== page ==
Nail abnormalities are problems with the color, shape, texture, or thickness of the fingernails or toenails.
Beau lines; Fingernail abnormalities; Spoon nails; Onycholysis; Leukonychia; Koilonychia; Brittle nails
Like the skin, the fingernails tell a lot about your health:
- Beau lines (also called Beau's lines) are depressions across the fingernail. These lines can occur after illness, injury to the nail, eczema around the nail, during chemotherapy for cancer, or when you do not get enough nutrition.
- Brittle nails are often a normal result of aging. They can also be due to certain diseases and conditions.
- Koilonychia is an abnormal shape of the fingernail. The nail has raised ridges and is thin and curved inward. This disorder is associated with iron deficiency anemia.
- Leukonychia is white streaks or spots on the nails often due to drugs or disease.
- Pitting is the presence of small depressions on the nail surface. Sometimes the nail is also crumbling. The nail can become loose and sometimes falls off. Pitting is associated with psoriasis and alopecia areata.
- Ridges are tiny, raised lines that develop across or up and down the nail.
- Crushing the base of the nail or the nail bed may cause a permanent deformity.
- Chronic picking or rubbing of the skin behind the nail can cause median nail dystrophy, which gives a lengthwise split or ridged appearance of the thumbnails.
- Long-term exposure to moisture or nail polish can cause nails to peel and become brittle.
- Fungus or yeast cause changes in the color, texture, and shape of the nails.
- Bacterial infection may cause a change in nail color or painful areas of infection under the nail or in the surrounding skin. Severe infections may cause nail loss. Paronychia is an infection around the nailfold and cuticle.
- Viral warts may cause a change in the shape of the nail or ingrown skin under the nail.
- Certain infections (especially of the heart valve) may cause red streaks in the nail bed (splinter hemorrhages).
- Disorders that affect the amount of oxygen in the blood (such as heart problems and lung diseases including cancer or infection) may cause clubbing.
- Kidney disease can cause a build-up of nitrogen waste products in the blood, which can damage nails.
- Liver disease can damage nails.
- Thyroid diseases such as hyperthyroidism or hypothyroidism may cause brittle nails or splitting of the nail bed from the nail plate (onycholysis).
- Severe illness or surgery may cause horizontal depressions in the nails called Beau lines.
- Psoriasis may cause pitting, splitting of the nail plate from the nail bed, and chronic (long-term) destruction of the nail plate (nail dystrophy).
- Other conditions that can affect the appearance of the nails include systemic amyloidosis, malnutrition, vitamin deficiency, and lichen planus.
- Skin cancers near the nail and fingertip can distort the nail. Subungual melanoma is a potentially deadly cancer that will normally appear as a dark streak down the length of the nail.
- Hutchinson sign is a darkening of the cuticle associated with a pigmented streak and may be a sign of an aggressive melanoma.
- Arsenic poisoning may cause white lines and horizontal ridges.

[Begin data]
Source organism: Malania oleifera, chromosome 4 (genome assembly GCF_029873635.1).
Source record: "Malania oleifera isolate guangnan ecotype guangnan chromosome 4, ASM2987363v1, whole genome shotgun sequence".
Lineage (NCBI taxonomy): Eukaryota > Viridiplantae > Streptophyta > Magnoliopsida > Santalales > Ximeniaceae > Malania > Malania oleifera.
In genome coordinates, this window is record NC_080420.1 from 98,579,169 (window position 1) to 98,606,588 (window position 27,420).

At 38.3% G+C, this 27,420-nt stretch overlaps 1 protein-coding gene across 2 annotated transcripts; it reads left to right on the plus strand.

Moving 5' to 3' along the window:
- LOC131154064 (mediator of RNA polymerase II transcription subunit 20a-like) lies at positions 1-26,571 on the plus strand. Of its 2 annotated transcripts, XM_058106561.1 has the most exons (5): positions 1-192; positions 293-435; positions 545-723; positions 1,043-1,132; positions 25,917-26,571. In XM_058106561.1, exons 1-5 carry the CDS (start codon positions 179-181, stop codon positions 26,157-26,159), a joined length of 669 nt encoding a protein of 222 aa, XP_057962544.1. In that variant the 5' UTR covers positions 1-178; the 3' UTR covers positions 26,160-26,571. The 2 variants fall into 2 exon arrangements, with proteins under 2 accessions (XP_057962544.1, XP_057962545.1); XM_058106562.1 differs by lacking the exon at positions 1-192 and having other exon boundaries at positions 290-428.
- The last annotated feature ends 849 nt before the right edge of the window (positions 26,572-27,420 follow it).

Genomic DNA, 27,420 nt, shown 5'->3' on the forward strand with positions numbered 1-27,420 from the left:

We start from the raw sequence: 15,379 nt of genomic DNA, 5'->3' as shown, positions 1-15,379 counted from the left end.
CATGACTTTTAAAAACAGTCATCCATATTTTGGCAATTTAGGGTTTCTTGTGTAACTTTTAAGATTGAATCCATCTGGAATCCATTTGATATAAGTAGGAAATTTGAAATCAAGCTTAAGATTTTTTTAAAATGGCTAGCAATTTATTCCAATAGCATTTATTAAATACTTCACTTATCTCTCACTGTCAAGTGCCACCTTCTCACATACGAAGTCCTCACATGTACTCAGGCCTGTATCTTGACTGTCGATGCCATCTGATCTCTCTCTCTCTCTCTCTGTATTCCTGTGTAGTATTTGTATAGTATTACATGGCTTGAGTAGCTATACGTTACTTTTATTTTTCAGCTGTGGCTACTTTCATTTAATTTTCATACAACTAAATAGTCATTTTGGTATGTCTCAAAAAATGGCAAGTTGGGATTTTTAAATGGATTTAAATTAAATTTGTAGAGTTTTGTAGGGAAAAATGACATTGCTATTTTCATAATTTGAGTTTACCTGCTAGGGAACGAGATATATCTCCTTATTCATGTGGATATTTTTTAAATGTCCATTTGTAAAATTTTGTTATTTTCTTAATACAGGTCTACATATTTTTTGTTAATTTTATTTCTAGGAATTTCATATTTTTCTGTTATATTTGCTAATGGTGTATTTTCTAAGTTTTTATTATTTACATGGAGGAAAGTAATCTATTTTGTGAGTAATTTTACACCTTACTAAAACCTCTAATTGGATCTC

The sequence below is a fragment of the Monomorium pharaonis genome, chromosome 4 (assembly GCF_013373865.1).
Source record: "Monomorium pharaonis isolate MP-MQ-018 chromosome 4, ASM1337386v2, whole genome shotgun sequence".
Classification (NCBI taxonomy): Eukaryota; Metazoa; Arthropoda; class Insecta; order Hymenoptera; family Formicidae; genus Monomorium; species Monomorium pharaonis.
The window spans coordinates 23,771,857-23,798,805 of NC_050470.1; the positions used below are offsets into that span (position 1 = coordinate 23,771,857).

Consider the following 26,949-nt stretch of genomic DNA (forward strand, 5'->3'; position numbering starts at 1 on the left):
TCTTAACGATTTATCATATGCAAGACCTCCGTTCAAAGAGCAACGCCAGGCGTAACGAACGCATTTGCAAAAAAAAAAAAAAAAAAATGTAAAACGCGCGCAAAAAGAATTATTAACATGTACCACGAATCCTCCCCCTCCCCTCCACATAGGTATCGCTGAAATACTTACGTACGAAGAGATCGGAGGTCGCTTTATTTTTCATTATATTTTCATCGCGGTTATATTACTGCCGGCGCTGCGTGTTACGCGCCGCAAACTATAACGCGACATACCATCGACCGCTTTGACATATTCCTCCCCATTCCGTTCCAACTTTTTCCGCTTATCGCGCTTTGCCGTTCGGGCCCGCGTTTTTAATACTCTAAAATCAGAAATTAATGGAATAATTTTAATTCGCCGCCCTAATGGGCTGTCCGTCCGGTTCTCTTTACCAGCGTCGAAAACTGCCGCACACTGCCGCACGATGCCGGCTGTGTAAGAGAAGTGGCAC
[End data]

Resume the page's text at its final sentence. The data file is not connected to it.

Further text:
- Silver intake can cause a blue nail.
- Certain antibiotics can cause lifting of the nail from the nail bed.
- Chemotherapy medicines can affect nail growth.
Normal aging affects the growth and development of the nails.
To prevent nail problems:
- DO NOT bite, pick, or tear at your nails (in severe cases, some people may need counseling or encouragement to stop these behaviors).
- Keep hangnails clipped.
- Wear shoes that do not squeeze the toes together, and always cut toenails straight across along the top.
- To prevent brittle nails, keep the nails short and do not use nail polish. Use an emollient (skin softening) cream after washing or bathing.
Bring your own manicure tools to nail salons and DO NOT allow the manicurist to work on your cuticles.
Using the vitamin biotin in high doses (5,000 micrograms daily) and clear nail polish that contains protein can help strengthen your nails. Ask your provider about medicines that help with abnormal-appearing nails. If you have a nail infection, you may be prescribed antifungal or antibacterial drugs.
When to Contact a Medical Professional
Call your health care provider if you have:
- Blue nails
- Clubbed nails
- Distorted nails
- Horizontal ridges
- Pale nails
- White lines
- White color under the nails
- Pits in your nails
- Peeling nails
- Painful nails
- Ingrown nails
If you have splinter hemorrhages or Hutchinson sign, see the provider immediately.
What to Expect at Your Office Visit
The provider will look at your nails and ask about your symptoms. Questions may include whether you injured your nail, if your nails are constantly exposed to moisture, or whether you are always picking at your nails.
Tests that may be ordered include x-rays, blood tests, or examination of parts of the nail or the nail matrix in the laboratory.
American Academy of Dermatology website. 12 nail changes a dermatologist should examine. www.aad.org/public/everyday-care/nail-care-secrets/basics/nail-changes-dermatologist-should-examine. Accessed June 20, 2023.
Andre J, Sass U, Theunis A. Diseases of the nails. In: Calonje E, Brenn T, Lazar AJ, Billings SD, eds. McKee's Pathology of the Skin with Clinical Correlations. 5th ed. Philadelphia, PA: Elsevier; 2020:chap 23.
Tosti A. Diseases of hair and nails. In: Goldman L, Schafer AI, eds. Goldman-Cecil Medicine. 26th ed. Philadelphia, PA: Elsevier; 2020:chap 413.
Elika Hoss, MD, Assistant Professor of Dermatology, Mayo Clinic, Scottsdale, AZ. Also reviewed by David C. Dugdale, MD, Medical Director, Brenda Conaway, Editorial Director, and the A.D.A.M. Editorial team.
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